Nowadays, it’s easy to look at our celebrity-obsessed culture and wistfully pine for a simpler time when we didn’t live and die by Taylor Swift’s tweets or Kanye’s most recent temper tantrum. Truth is, that time probably never existed. Since the dawn of cinema, we’ve idolized those handsome leading men and beautiful starlets with the same zeal as we do today.
For evidence, look no further than Mary Pickford, the popular silent film actress and star of more than 50 films. With her husband, actor Douglas Fairbanks, she was Hollywood royalty — one of the first in a long line of personalities to stoke America’s fascination with celebrity.
A confident, feisty girl-next-door type, Pickford came to be known as “America’s Sweetheart,” with the press following her every move. Her decision to trade her iconic ringlets for a bob in 1928 made the front page of The New York Times.
But Pickford was more than just a pretty face. As a producer, co-founder of United Artists studios, and one of the founding members of the Academy of Motion Picture Arts and Sciences, she was a powerful force in the fledgling film industry.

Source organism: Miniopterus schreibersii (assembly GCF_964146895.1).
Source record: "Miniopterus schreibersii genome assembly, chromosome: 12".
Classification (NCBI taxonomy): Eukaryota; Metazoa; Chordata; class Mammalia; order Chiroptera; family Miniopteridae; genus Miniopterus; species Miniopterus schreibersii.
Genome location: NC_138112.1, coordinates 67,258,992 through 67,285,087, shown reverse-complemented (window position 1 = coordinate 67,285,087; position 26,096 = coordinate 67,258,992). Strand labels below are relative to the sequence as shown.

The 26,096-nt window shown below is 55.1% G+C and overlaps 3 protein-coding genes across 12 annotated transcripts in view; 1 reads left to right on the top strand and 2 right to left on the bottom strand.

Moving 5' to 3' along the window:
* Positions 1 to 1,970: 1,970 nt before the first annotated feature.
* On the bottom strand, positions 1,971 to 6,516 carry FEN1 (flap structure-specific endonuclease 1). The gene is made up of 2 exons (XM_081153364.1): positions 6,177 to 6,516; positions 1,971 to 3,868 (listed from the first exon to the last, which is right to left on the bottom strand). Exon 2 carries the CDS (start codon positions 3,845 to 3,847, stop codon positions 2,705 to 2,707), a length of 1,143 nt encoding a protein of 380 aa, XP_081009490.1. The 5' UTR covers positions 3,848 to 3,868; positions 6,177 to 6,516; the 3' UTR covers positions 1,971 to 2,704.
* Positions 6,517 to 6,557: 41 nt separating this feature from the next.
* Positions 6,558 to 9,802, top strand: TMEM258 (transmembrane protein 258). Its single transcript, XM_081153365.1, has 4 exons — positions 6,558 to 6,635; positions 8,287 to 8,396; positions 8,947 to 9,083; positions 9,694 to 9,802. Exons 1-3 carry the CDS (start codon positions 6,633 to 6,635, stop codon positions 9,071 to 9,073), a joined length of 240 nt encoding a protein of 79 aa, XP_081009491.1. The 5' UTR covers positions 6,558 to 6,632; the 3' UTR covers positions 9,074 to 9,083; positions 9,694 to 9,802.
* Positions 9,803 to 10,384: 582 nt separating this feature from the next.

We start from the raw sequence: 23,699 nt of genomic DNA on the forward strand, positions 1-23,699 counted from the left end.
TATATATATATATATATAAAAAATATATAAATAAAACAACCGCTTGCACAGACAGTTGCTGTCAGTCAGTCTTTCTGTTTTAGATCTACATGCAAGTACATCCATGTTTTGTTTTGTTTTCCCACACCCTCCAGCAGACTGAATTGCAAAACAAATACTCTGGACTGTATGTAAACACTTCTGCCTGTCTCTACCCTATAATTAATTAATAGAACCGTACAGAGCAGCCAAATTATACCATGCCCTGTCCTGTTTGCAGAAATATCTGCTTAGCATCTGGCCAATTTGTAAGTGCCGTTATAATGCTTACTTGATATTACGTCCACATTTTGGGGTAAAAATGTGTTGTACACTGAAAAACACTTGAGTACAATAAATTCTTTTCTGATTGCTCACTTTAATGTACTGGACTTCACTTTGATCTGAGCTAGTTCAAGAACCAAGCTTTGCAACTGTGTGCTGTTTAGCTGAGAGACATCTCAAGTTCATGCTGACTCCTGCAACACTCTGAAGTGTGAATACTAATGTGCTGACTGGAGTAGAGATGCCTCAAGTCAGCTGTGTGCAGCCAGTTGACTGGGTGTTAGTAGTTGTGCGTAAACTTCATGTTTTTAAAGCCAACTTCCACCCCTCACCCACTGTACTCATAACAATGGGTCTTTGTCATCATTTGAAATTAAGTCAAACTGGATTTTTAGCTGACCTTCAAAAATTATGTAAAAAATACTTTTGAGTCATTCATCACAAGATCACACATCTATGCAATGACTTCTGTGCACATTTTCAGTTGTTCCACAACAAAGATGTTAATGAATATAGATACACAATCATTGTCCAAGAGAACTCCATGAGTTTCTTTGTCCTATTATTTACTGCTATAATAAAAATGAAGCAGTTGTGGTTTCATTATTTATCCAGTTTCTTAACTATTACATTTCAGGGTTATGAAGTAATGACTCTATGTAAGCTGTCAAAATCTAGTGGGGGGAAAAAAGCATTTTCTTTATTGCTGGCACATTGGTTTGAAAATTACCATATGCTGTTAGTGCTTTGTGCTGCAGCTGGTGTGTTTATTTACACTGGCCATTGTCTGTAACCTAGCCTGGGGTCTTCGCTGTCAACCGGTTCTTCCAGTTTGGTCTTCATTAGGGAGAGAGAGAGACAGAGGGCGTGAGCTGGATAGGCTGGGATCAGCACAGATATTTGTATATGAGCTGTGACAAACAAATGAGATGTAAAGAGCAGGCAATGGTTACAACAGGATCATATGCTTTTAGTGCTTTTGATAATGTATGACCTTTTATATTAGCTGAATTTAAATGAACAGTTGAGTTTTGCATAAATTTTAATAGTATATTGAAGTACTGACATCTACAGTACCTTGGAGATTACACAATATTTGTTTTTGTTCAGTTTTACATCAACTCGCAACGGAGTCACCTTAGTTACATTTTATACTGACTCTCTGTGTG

It seems appropriate, then, that such an influential figure should have a cocktail named in her honor. Bartender Fred Kaufman (or possibly Eddie Woelke) did just that in the early 1920s when he whipped up a sweet concoction for Pickford, Fairbanks, and Charlie Chaplin one evening during a visit to his Havana bar.
The cocktail first appeared in print in 1928’s When It’s Cocktail Time in Cuba by Basil Woon. Harry Craddock improved on the recipe in his 1930 edition of The Savoy Cocktail Book, giving it a boost of flavor with the addition of maraschino liqueur.
Unlike nonalcoholic drinks made to honor celebrities of the day like the Shirley Temple, the Mary Pickford actually packs a punch. While the original recipe called for equal parts rum and pineapple juice, most modern versions suggest cutting back on the juice to let the rum stand out. Sweet, and refreshing, this is an easy summer sipper that’s an exotic alternative to the plain old gin and tonic.
Mary Pickford Recipe
2 oz. light rum
1 1/2 oz. fresh pineapple juice
1 tsp grenadine
1 tsp maraschino liqueur
Directions: Combine ingredients with ice, shake for about 10-20 seconds, and strain into a chilled coupe glass. Garnish with a maraschino cherry.
Enjoy while listening to this.
Jim Sabataso is a writer, part-time bartender, and full-time cocktail enthusiast living in Vermont. Follow him on Twitter @JimSabataso.